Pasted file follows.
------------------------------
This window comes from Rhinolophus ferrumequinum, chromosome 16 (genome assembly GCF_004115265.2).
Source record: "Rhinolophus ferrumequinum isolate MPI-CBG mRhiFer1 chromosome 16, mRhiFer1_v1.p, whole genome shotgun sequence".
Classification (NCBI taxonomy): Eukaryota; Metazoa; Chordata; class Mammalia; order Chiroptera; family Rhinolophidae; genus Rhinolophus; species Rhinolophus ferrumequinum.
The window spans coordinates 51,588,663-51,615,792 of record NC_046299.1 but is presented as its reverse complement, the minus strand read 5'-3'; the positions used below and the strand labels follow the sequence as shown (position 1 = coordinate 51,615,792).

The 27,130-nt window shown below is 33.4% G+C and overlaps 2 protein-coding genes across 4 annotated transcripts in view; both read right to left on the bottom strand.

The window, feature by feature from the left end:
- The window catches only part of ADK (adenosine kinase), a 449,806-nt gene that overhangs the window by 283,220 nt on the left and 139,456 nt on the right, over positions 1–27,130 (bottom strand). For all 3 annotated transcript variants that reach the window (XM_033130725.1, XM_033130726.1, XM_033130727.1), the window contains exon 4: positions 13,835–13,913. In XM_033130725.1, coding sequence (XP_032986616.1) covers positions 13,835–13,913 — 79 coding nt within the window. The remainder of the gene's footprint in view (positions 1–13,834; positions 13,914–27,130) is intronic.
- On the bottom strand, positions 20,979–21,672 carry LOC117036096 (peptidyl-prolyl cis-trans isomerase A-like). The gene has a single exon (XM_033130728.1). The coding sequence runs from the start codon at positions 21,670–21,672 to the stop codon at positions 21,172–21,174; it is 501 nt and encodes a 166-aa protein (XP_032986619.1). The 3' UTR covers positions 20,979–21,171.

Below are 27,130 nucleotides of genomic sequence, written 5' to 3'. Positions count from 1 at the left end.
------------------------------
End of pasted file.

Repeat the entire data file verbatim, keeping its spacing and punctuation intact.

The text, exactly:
This window comes from Rhinolophus ferrumequinum, chromosome 16 (genome assembly GCF_004115265.2).
Source record: "Rhinolophus ferrumequinum isolate MPI-CBG mRhiFer1 chromosome 16, mRhiFer1_v1.p, whole genome shotgun sequence".
Classification (NCBI taxonomy): Eukaryota; Metazoa; Chordata; class Mammalia; order Chiroptera; family Rhinolophidae; genus Rhinolophus; species Rhinolophus ferrumequinum.
The window spans coordinates 51,588,663-51,615,792 of record NC_046299.1 but is presented as its reverse complement, the minus strand read 5'-3'; the positions used below and the strand labels follow the sequence as shown (position 1 = coordinate 51,615,792).

The 27,130-nt window shown below is 33.4% G+C and overlaps 2 protein-coding genes across 4 annotated transcripts in view; both read right to left on the bottom strand.

The window, feature by feature from the left end:
- The window catches only part of ADK (adenosine kinase), a 449,806-nt gene that overhangs the window by 283,220 nt on the left and 139,456 nt on the right, over positions 1–27,130 (bottom strand). For all 3 annotated transcript variants that reach the window (XM_033130725.1, XM_033130726.1, XM_033130727.1), the window contains exon 4: positions 13,835–13,913. In XM_033130725.1, coding sequence (XP_032986616.1) covers positions 13,835–13,913 — 79 coding nt within the window. The remainder of the gene's footprint in view (positions 1–13,834; positions 13,914–27,130) is intronic.
- On the bottom strand, positions 20,979–21,672 carry LOC117036096 (peptidyl-prolyl cis-trans isomerase A-like). The gene has a single exon (XM_033130728.1). The coding sequence runs from the start codon at positions 21,670–21,672 to the stop codon at positions 21,172–21,174; it is 501 nt and encodes a 166-aa protein (XP_032986619.1). The 3' UTR covers positions 20,979–21,171.

Below are 27,130 nucleotides of genomic sequence, written 5' to 3'. Positions count from 1 at the left end.